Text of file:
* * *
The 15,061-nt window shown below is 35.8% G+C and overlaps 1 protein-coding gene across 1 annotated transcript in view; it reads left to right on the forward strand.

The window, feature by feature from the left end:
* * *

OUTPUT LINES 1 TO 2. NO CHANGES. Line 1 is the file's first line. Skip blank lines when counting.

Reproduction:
The 15,061-nt window shown below is 35.8% G+C and overlaps 1 protein-coding gene across 1 annotated transcript in view; it reads left to right on the forward strand.

The window, feature by feature from the left end: